My plane from Manchester was almost an hour late. That meant that poor olive harvester T, back for his second stint, had five hours to kick his heels at Athens airport but at least he was able to buy supplies for the day ahead. Foot to the floor and with the roads almost deserted we hit Kambos by 10.30 and thought we’d stop off for a quick drink in what was once Miranda’s. Schoolboy error number one.
Greeted by old friends we ordered a modest bottle of rose but as we polished it off immediately another landed at our table thanks to one old friend. Consequently we arrived at the hovel a bit later than expected and feeling a bit less sharp than we might have hoped for. The keys were on the window ledge by the main entrance thanks to mad lefty L. Everything looked tidy and I set up the battery charger. Schoolboy error number 2.
I forgot to link it to the actual battery. Thus with the dial not flickering when we got up at 7 as planned, I had to take it into the village and wait for the hardware store to open. By the time my error was explained to me and I was back at the house it was nine and the battery for the 3 metre rod which is my olive twerker was not ready until 9.45 by when, with mats laid out, we started the harvest.
Among my friends in the taverna the prior night was my business partner Nicho the Communist who gave me strict instructions about not cutting branches otherwise he would kill me. Of course, I did cut branches overhanging the pool or on trees right by the barbed wire fence. You simply cannot lay down mats in such places. I am sure Nicho will understand and won’t kill me. The skies grew darker as we worked and the thunder grew louder and I worried about the wisdom of holding onto a metal pole should lightening strike. So I allowed T to most of the twerking. But it was hard seeing olives to twerk so dark were the skies. And then it started raining very heavily indeed so we agreed to join mad lefty L and his Mrs for a quick lunch in Kambos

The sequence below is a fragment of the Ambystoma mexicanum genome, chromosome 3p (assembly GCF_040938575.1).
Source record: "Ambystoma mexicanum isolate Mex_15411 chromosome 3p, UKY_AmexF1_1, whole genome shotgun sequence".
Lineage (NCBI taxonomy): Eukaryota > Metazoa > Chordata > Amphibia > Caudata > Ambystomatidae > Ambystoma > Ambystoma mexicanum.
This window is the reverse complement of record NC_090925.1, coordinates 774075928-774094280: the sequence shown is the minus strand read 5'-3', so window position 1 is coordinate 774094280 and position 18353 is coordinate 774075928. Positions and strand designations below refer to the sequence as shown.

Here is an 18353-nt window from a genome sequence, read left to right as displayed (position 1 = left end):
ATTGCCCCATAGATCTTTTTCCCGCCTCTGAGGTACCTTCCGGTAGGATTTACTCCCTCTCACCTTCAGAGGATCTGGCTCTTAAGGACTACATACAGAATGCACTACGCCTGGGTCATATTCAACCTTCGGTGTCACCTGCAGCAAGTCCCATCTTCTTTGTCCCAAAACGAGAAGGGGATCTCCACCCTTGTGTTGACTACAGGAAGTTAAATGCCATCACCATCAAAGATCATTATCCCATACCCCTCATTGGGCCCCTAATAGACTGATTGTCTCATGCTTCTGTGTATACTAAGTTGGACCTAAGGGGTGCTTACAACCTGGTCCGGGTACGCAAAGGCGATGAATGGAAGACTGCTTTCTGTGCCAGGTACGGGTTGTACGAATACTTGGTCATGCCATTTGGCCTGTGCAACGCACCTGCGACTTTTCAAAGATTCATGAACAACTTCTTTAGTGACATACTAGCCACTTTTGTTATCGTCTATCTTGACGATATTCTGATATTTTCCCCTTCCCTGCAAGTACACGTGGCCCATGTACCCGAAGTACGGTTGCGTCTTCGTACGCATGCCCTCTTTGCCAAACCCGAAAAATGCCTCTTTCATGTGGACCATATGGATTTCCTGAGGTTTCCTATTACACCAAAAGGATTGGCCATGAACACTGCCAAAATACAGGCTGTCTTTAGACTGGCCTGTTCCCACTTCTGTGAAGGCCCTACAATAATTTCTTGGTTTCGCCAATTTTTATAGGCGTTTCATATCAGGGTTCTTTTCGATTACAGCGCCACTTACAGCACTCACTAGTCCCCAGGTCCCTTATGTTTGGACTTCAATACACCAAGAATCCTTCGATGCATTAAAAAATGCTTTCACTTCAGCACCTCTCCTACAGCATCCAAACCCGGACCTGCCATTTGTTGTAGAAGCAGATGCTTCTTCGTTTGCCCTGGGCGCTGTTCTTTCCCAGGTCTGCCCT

I handed over an unread copy of the Observer and a 1kg Shropshire blue which pleased them both. They were on the sauce we were not. The rain stopped and we carried on harvesting and emptying mats into the grill which separates leaves from fruit until almost five by which time it was very dark indeed. The scores on the doors: 14 trees and about two and a half 50 kg sacks which should net 14 litres of oil which these days might make me 70 Euro.
On day two, with an extra hour and a half in the morning and just 30 minutes for lunch and only modest rain forecast, we hope to do better still. But the harvest looks good ands to maximise it we need a worker, an Albanian. But there is what Nicho terms “an employee problem,” that is to say some of the Albanians have disappeared. Even mad lefty L made a joke about Dover.
However, this evening as we enjoyed grilled pork in what used to be Miranda’s I bumped into P, the Albanian who had done some pruning here this summer. He seemed keen to talk and promptly bough us another, unwanted, second 500 ml bottle of rose which it would be rude to refuse. Through a nice Belgian lady for whom he also works, we had a three way phone chat and maybe I have got lucky. I relayed this to Nicho the Communist but he seems to have fallen out with this Albanian and I may not get to hire his services for a couple of days after all. It is all rather confusing.
T and I are prepared to go it alone. With a full day tomorrow our target is another 20 trees. The yield on the trees is not amazing but it is not bad. We are making progress.
As for the wildlife diversity, as we drove back up to the hovel tonight an enormous owl swept down from the trees and flew away faster than the car’s headlights could track him. Happy hunting to him.